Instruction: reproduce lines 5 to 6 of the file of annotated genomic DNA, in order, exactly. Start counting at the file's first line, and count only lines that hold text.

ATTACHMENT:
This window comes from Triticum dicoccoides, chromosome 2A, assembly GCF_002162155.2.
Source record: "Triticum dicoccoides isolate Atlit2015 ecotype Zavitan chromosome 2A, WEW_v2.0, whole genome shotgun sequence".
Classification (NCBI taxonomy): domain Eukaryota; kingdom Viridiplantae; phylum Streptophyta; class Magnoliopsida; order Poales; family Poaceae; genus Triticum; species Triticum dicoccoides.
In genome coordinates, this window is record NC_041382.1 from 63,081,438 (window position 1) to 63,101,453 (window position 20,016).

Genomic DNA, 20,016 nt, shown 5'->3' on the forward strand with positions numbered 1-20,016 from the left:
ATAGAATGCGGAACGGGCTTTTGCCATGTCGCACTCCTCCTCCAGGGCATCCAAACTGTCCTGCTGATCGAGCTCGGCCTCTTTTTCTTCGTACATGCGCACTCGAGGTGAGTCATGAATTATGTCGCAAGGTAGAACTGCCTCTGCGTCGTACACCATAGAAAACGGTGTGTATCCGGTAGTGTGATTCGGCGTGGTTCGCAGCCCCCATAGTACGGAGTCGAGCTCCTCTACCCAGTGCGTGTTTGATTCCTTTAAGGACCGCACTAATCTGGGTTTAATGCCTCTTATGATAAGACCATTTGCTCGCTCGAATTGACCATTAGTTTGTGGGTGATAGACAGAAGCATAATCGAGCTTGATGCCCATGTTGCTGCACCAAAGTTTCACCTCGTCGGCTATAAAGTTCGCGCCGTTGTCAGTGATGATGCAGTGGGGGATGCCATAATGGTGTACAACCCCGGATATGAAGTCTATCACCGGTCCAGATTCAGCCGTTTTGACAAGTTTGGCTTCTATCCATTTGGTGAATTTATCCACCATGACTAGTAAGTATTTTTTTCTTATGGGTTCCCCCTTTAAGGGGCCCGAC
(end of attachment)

Genomic DNA, 20,016 nt, shown 5'->3' on the forward strand with positions numbered 1-20,016 from the left:
ATAGAATGCGGAACGGGCTTTTGCCATGTCGCACTCCTCCTCCAGGGCATCCAAACTGTCCTGCTGATCGAGCTCGGCCTCTTTTTCTTCGTACATGCGCACTCGAGGTGAGTCATGAATTATGTCGCAAGGTAGAACTGCCTCTGCGTCGTACACCATAGAAAACGGTGTGTATCCGGTAGTGTGATTCGGCGTGGTTCGCAGCCCCCATAGTACGGAGTCGAGCTCCTCTACCCAGTGCGTGTTTGATTCCTTTAAGGACCGCACTAATCTGGGTTTAATGCCTCTTATGATAAGACCATTTGCTCGCTCGAATTGACCATTAGTTTGTGGGTGATAGACAGAAGCATAATCGAGCTTGATGCCCATGTTGCTGCACCAAAGTTTCACCTCGTCGGCTATAAAGTTCGCGCCGTTGTCAGTGATGATGCAGTGGGGGATGCCATAATGGTGTACAACCCCGGATATGAAGTCTATCACCGGTCCAGATTCAGCCGTTTTGACAAGTTTGGCTTCTATCCATTTGGTGAATTTATCCACCATGACTAGTAAGTATTTTTTTCTTATGGGTTCCCCCTTTAAGGGGCCCGAC